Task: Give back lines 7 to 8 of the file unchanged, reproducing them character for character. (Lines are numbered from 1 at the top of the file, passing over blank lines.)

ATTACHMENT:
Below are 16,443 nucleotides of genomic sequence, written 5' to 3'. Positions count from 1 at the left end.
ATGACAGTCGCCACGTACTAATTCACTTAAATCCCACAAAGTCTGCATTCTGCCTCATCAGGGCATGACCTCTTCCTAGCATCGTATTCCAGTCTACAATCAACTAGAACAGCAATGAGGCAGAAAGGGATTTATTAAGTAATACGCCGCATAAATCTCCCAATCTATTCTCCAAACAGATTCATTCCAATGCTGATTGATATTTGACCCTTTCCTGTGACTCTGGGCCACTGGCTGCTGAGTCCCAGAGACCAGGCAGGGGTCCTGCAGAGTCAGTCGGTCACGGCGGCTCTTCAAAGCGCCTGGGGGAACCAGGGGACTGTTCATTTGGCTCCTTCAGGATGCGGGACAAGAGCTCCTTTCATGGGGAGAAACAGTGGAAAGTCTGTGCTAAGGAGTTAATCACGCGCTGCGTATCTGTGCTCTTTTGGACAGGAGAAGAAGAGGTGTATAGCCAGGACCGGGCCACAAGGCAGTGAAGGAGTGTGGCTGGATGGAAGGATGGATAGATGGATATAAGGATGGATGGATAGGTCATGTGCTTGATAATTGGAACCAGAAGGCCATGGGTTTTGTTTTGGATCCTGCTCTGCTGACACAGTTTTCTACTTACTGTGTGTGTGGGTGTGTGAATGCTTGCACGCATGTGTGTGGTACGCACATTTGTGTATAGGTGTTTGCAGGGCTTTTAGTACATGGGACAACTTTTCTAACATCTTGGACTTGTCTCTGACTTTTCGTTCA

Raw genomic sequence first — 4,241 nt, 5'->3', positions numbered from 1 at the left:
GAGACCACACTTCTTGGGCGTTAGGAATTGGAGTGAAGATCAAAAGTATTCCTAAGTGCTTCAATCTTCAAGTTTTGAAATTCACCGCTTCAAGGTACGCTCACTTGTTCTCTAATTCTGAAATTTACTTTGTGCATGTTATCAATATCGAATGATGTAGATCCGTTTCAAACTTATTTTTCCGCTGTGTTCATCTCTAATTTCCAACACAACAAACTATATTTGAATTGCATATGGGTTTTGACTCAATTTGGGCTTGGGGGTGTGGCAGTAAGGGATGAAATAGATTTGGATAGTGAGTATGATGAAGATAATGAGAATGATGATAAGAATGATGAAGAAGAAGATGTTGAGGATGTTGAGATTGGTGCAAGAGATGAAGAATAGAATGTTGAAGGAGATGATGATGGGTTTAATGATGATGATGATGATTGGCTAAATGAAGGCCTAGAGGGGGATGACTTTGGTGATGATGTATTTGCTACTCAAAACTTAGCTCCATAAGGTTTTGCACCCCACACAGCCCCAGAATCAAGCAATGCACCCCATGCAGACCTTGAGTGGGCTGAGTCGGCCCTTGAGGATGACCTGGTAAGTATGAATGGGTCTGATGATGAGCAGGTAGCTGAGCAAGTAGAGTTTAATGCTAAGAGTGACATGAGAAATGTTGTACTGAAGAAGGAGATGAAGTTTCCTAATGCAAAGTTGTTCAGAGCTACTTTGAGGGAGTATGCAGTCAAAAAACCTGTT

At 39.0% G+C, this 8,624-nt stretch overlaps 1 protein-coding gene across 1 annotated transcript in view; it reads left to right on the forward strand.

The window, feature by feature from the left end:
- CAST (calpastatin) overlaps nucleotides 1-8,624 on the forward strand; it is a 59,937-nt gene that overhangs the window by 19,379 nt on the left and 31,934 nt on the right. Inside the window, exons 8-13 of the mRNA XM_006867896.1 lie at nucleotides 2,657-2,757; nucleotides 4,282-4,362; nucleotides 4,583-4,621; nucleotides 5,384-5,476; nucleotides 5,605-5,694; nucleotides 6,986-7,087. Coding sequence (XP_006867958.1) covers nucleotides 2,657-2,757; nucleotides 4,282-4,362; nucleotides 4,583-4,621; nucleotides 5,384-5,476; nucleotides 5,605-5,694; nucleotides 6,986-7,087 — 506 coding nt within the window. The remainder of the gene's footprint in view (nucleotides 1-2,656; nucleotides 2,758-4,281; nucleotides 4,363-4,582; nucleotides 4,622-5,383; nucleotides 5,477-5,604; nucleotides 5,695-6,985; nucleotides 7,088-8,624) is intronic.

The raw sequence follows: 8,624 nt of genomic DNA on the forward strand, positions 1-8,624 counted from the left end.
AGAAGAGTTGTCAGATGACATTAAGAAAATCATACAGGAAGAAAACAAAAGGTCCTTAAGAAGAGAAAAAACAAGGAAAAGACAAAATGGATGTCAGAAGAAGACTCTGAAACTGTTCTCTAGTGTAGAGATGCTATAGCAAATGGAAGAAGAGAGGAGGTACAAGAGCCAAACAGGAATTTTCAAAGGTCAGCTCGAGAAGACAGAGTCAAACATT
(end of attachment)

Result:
- CAST (calpastatin) overlaps nucleotides 1-8,624 on the forward strand; it is a 59,937-nt gene that overhangs the window by 19,379 nt on the left and 31,934 nt on the right. Inside the window, exons 8-13 of the mRNA XM_006867896.1 lie at nucleotides 2,657-2,757; nucleotides 4,282-4,362; nucleotides 4,583-4,621; nucleotides 5,384-5,476; nucleotides 5,605-5,694; nucleotides 6,986-7,087. Coding sequence (XP_006867958.1) covers nucleotides 2,657-2,757; nucleotides 4,282-4,362; nucleotides 4,583-4,621; nucleotides 5,384-5,476; nucleotides 5,605-5,694; nucleotides 6,986-7,087 — 506 coding nt within the window. The remainder of the gene's footprint in view (nucleotides 1-2,656; nucleotides 2,758-4,281; nucleotides 4,363-4,582; nucleotides 4,622-5,383; nucleotides 5,477-5,604; nucleotides 5,695-6,985; nucleotides 7,088-8,624) is intronic.

The raw sequence follows: 8,624 nt of genomic DNA on the forward strand, positions 1-8,624 counted from the left end.